How safe is the water?

The Honolulu Advertiser
Sunday, May 7, 2006

By Christie Wilson
Advertiser Neighbor Island Editor

Even before the recent sewage spill, the murky Ala Wai Canal has long had a reputation as an incubator of hazardous bacteria.

But germs with the potential to kill also can be found lurking in unpolluted coastal waters, idyllic mountain streams and your own backyard. They can even be in your nose and throat and on your skin.

The April 6 death of Oliver Johnson six days after he plunged into the sewage-contaminated waters of the Ala Wai Boat Harbor has increased fears of the invisible threat posed by virulent germs invading through cuts and scrapes. Johnson died from organ failure due to septic shock brought on by an infection of Vibrio vulnificus, a bacterium in the same family that causes cholera.

More common in Hawai'i than V. vulnificus are the potentially fatal bacterial infections leptospirosis, staphylococcus aureus and group A streptococci, which can lead to necrotizing fasciitis, known as "flesh-eating" disease.

State health officials say fatalities from these four bacterial infections are still relatively rare, but people with open wounds or weakened immune systems are at increased risk. Certain conditions, such as warm seawater or freshwater streams and ponds likely to be contaminated with animal urine, boost the chances of exposure.

However, many bacterial infections with severe complications are just a case of bad luck.

"With all the people who get cuts and abrasions throughout the state of Hawai'i, only a small number come out with serious life-and-limb infections. It's an uncommon event, unless you're unlucky and pick up the wrong bug, the one that produces those chemical toxins" that can rapidly advance through the human body, said Dr. Scott Hoskinson, an infectious disease specialist at Maui Memorial Medical Center.

"Unfortunately ... with those strains that can be very dangerous and tend to kill people; there is no way by looking at the skin to tell whether it is a more aggressive strain," he said.

What scares most people about these infections is the speed at which they can ravage victims. While all can be subdued in their early stages with antibiotics, patients can be fooled by flu-like symptoms and may delay seeking medical treatment until it's too late.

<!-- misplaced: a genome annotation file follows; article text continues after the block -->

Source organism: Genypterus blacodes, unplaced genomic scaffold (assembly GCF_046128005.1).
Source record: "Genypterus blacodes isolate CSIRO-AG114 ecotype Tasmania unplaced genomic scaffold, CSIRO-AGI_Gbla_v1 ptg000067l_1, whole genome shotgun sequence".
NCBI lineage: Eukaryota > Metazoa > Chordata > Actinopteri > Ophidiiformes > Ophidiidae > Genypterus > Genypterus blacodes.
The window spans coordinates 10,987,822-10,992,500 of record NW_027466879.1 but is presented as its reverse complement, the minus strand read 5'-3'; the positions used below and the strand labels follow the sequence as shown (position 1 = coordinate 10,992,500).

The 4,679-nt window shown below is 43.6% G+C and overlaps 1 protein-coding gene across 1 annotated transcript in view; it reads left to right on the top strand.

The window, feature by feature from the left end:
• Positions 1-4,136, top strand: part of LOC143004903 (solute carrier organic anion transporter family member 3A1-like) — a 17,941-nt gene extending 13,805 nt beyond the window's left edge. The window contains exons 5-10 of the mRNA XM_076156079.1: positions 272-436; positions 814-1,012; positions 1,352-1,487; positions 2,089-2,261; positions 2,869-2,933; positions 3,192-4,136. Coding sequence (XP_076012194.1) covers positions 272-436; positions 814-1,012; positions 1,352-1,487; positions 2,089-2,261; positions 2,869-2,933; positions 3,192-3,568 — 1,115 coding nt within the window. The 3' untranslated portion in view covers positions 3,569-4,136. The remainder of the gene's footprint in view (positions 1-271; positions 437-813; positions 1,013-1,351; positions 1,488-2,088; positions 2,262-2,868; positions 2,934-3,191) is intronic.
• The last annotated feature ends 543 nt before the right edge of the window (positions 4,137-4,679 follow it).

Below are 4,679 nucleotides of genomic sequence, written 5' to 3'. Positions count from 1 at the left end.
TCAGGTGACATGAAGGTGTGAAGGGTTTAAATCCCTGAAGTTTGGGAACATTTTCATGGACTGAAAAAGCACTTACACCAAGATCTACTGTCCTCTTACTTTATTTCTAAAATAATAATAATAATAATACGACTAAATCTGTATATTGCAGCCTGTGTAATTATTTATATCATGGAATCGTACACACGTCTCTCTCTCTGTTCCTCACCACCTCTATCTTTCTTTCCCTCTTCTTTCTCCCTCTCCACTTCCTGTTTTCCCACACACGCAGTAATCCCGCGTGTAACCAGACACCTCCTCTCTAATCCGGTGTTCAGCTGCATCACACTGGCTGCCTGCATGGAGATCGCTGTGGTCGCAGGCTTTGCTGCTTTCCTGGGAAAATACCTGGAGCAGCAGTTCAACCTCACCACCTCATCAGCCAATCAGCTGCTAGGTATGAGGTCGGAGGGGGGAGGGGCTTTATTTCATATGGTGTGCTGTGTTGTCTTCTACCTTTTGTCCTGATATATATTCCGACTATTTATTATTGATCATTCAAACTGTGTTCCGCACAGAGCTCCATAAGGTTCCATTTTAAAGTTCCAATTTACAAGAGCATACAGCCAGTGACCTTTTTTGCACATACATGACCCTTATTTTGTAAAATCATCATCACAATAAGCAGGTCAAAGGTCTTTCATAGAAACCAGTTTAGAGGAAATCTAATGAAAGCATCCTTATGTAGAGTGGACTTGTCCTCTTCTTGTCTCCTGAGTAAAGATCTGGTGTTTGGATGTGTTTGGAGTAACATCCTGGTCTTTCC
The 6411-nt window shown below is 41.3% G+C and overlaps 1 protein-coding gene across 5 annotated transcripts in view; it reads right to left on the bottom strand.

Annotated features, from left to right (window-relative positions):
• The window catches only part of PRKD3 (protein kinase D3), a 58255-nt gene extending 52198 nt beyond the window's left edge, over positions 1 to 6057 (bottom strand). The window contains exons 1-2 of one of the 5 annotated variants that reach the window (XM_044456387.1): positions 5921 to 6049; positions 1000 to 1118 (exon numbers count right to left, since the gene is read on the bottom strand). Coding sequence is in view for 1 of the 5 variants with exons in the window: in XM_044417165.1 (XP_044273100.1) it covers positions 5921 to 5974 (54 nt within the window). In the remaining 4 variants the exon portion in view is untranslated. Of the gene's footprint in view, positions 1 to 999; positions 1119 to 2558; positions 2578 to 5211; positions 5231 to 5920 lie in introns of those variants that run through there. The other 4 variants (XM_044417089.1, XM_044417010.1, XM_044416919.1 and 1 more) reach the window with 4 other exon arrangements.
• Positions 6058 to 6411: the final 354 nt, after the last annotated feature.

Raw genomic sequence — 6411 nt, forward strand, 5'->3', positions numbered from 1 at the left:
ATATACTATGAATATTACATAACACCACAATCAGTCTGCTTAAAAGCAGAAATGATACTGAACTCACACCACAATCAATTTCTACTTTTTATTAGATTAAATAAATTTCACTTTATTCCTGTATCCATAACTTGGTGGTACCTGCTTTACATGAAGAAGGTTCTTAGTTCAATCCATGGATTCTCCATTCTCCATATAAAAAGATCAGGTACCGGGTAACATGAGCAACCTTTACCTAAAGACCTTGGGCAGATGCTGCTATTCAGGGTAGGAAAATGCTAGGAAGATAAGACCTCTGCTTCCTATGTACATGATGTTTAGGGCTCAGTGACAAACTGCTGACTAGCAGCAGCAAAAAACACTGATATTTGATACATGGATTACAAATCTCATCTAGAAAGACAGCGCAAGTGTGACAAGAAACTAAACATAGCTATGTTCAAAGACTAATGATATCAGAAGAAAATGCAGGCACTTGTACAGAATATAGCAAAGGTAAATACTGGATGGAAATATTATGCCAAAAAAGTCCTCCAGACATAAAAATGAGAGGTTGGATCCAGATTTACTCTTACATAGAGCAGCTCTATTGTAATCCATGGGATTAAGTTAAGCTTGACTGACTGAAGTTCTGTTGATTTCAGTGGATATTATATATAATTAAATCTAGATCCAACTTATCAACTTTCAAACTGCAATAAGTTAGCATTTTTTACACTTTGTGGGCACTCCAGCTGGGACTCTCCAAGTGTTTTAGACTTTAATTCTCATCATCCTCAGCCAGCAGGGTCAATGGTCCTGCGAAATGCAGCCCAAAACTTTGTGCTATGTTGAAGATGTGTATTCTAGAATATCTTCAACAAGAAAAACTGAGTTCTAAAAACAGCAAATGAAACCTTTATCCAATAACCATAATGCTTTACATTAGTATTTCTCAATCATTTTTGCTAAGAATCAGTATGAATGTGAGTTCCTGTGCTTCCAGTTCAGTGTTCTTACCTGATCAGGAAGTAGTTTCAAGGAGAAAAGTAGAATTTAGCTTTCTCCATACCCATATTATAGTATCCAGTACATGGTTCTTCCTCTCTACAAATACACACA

V. vulnificus lives in warm seawater and is known mostly in the Gulf Coast. In Hawai'i, there have been five deaths from Vibrio infections since 2001, four from V. vulnificus.

The majority of the state's Vibrio cases are from wound or blood infections and ear infections, said Michele Nakata, chief of the Department of Health's Disease Investigation Branch. Among healthy people, the bacteria can cause vomiting, diarrhea and abdominal pain. V. vulnificus infections can be easily cured within the first day or two, but if the infection invades the bloodstream, there is a 50 percent chance of survival, according to the Centers for Disease Control and Prevention.

Dr. Alan Tice, an infectious disease specialist with the University of Hawai'i's John A. Burns School of Medicine, said V. vulnificus is from a family of bacteria that is "particularly happy" in seawater. It usually does not attack people, he said, but can adapt into an invasive form that can overwhelm the body's defenses, especially in patients like Johnson with chronic liver disease.

"Vibrio is unusual because most organisms are transmitted by one means, either by ingestion or through open wounds. But Vibrio can infect you both ways," said microbiologist Roger Fujioka of the UH Water Resources Research Center. And once in your body, the bacteria can develop a protective coating and other mechanisms to defeat the body's germ-fighting defenses.

"These organisms don't have brains but they know what they want and they can sense their environment, and if there's something good for them, they go for it," Fujioka said. "Once it progresses to a certain level, it's too late. It's already multiplying in the system all through your body. You reach a certain level where antibiotics just won't work."

In Johnson's case, the deadly infection spread from his injured foot.